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EU elections: Who are the London candidates and how does the voting work?

PUBLISHED: 10:56 20 May 2019 | UPDATED: 11:28 20 May 2019

Voters go to the polls on Thursday to elect the UK representatives in European Parliament. Picture: Kirsty O'Connor

Voters go to the polls on Thursday to elect the UK representatives in European Parliament. Picture: Kirsty O'Connor

PA Wire/PA Images

Voters will elect 73 members to represent the UK in the European Parliament on Thursday.

Members of the European Parliament (MEPs) will be elected to the 12 electoral regions across the UK, including eight representives for London.

The number of representatives for each region is based on the number of people who can vote in that region.

There are 88 candidates from 11 groups (10 parties plus independents) contesting the eight London seats.

European Parliamentary elections are taking place across the EU countries from next Thursday to Sunday.

The last poll was in 2014, when voter turnout in the UK was just 35.6 per cent.

But what about Brexit?

This election would not have happened at all if the UK had withdrawn from the European Union on March 29.

Voters will go to the polls next week to elect the UK representatives in European Parliament. Picture: Kirsty O'ConnorVoters will go to the polls next week to elect the UK representatives in European Parliament. Picture: Kirsty O'Connor

However, the European Council last month ageed to delay the British withdrawal deadline to October 31 and, as it still hasn't happened, Britain is obliged to participate in the election along with the other EU member states in the meantime.

This means elected British MEPs may only sit for a short time - or not at all - depending on when the Brexit agreement is ratified.

How are seats won?

MEPs will be elected by proportional representation in order, as listed by their party.

The first seat won by a party is filled by the first candidate on their list, then if they win another seat it goes to the second candidate, and so on.

All votes for each party and each candidate will be tallied, then the d'Hondt method is applied to calculate the number of seats each party wins.

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The first seat goes to the party or candidate that receives the most votes cast across the region - but then it gets more complicated.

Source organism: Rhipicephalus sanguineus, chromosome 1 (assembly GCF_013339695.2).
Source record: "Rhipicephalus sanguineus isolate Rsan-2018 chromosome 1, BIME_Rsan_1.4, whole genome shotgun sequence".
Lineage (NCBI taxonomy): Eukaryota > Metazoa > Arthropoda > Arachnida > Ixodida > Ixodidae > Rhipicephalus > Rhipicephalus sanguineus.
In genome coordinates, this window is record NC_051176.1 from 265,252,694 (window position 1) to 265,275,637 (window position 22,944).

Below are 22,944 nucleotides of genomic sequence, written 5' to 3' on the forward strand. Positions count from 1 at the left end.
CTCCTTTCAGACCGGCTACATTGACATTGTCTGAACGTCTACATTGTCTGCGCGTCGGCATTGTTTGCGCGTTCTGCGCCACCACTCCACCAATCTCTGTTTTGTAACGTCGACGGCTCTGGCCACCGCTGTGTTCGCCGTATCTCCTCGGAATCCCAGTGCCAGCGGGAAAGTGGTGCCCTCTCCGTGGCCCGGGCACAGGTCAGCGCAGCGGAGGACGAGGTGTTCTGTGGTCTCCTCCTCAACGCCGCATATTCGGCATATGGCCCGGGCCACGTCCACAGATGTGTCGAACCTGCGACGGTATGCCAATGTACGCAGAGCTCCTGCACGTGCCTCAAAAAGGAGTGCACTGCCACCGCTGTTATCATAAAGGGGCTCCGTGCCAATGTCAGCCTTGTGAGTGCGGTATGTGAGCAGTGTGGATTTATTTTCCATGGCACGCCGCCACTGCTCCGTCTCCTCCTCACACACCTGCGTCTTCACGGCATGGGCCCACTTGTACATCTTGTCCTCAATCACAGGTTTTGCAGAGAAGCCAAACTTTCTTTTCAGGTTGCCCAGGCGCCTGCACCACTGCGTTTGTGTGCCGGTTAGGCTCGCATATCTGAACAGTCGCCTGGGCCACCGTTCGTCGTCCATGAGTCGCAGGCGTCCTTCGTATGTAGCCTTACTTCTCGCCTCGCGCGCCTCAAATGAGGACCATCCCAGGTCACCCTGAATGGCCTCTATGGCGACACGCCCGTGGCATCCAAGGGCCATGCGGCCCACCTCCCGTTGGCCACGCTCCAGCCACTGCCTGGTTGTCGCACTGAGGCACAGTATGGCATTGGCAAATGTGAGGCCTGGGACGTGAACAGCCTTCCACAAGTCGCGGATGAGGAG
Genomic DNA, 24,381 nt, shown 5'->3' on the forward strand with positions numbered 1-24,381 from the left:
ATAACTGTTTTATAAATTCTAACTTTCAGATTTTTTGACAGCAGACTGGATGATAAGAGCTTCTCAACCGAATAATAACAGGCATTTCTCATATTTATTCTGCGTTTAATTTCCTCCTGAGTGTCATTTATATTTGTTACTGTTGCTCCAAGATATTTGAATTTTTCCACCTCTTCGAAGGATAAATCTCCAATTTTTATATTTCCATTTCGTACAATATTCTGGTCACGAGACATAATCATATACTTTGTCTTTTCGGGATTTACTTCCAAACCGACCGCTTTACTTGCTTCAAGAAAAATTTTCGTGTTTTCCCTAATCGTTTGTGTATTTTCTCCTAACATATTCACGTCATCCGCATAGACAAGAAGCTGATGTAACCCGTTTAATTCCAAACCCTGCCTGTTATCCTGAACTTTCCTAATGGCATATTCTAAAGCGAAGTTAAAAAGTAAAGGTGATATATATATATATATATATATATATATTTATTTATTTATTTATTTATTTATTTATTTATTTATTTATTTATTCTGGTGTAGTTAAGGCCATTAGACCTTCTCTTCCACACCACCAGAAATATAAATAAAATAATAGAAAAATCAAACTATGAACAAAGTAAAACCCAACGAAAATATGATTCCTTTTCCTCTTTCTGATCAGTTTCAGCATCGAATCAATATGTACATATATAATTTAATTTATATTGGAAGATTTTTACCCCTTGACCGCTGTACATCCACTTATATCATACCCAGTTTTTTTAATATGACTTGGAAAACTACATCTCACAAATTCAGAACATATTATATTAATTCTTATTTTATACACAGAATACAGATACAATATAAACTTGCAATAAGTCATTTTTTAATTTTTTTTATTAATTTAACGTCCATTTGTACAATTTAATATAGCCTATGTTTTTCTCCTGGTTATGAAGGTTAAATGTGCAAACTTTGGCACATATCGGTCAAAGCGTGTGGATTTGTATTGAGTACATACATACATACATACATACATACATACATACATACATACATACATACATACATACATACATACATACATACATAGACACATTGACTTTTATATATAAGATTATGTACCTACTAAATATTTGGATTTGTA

After that, each seat is allocated based on who has the most votes after a specific calculation is applied.

The number of votes a party or candidate received is divided by one plus the number of seats they have already won.

So if a party has one seat, their original votes total is divided by two, then the votes are counted again and whoever has the most is allocated the next seat.

If a party has two seats, their tally is divided by three before the next round of counting, and so on.

Once an individual candidate is allocated a seat, or a party has won as many seats as they have candidates, they are excluded from subsequent rounds of counting.

How do I vote?

On the ballot paper, parties are listed first, in alphabetical order, followed by the individual candidates.

To vote, mark one cross against either the party you wish to vote for, or the candidate you wish to vote for.

You can visit your local polling station any time between 7am and 10pm on election day.

Anyone who has arrived and is waiting in line at 10pm will still be able to cast their vote.

Registered voters have been sent a poll card, which includes details of the polling station you need to visit.

You don't need to take your poll card with you to vote, but doing so will speed up the process.

If you applied to vote by post, you should have received your postal ballot papers.

Complete the papers and send them back straight away, as any postal votes that arrive after 10pm on election day won't be counted.

If you didn't register to vote before the deadline, you will not be able to vote.

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